Although he has always defended Super Rugby’s All Blacks rest protocols, Chief Executive Officer for New Zealand Rugby Mark Robinson has let it be known that the contentious policy will be reviewed later on in 2020.
Known as the Load Management Policy, it has come under fire from commentators and coaches alike. Critics say that it alienates supporters, devalues the contest, and hurts players’ careers.
Tony Brown, assistant coach for the Highlanders, recently expressed his concerns over the approach, saying that it has already cost several players their careers. He said that it has long been the approach to athletes like Dan Carter, Kieran Read, and Richie McCaw who need the rest, but to keep it even NZ Rugby has made every All Black resting mandatory.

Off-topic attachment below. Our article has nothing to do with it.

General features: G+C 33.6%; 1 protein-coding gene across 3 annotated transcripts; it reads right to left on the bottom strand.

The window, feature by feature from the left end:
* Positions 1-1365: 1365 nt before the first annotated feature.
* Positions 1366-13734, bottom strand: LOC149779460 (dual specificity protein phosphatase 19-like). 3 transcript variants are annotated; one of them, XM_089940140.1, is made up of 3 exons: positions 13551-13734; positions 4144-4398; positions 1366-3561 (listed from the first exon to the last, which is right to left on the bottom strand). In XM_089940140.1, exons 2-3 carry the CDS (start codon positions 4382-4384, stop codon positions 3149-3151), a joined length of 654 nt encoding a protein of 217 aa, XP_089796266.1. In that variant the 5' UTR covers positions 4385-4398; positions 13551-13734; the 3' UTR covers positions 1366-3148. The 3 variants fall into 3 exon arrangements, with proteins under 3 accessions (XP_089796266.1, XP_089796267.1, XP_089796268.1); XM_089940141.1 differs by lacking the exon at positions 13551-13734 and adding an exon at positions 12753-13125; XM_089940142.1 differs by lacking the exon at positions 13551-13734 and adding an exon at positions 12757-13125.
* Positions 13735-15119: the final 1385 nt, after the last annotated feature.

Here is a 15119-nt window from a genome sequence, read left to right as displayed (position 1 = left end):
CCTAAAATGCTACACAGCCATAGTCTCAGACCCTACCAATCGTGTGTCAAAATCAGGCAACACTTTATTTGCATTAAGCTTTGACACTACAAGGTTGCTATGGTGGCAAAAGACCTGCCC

Brown said that he thinks it cost a few of the national team’s players their careers. He mentioned Highlanders like Elliot Dixon, Malakai Fekitoa, and Waisake Naholo, saying that they didn’t get enough playing time in. He said that the rest policies made it impossible for them to train properly for Super Rugby, so their form dropped and they lost their spots on the national team.
The rest policy rules have been in place since 2010 and say that top players will play 40, 60, and then 80 minutes over the first three Super Rugby rounds, but these can be managed differently, so 60, 60, and 60 would be possible. They also get a fortnight away from the team or to focus on how they are in terms of physical conditioning.
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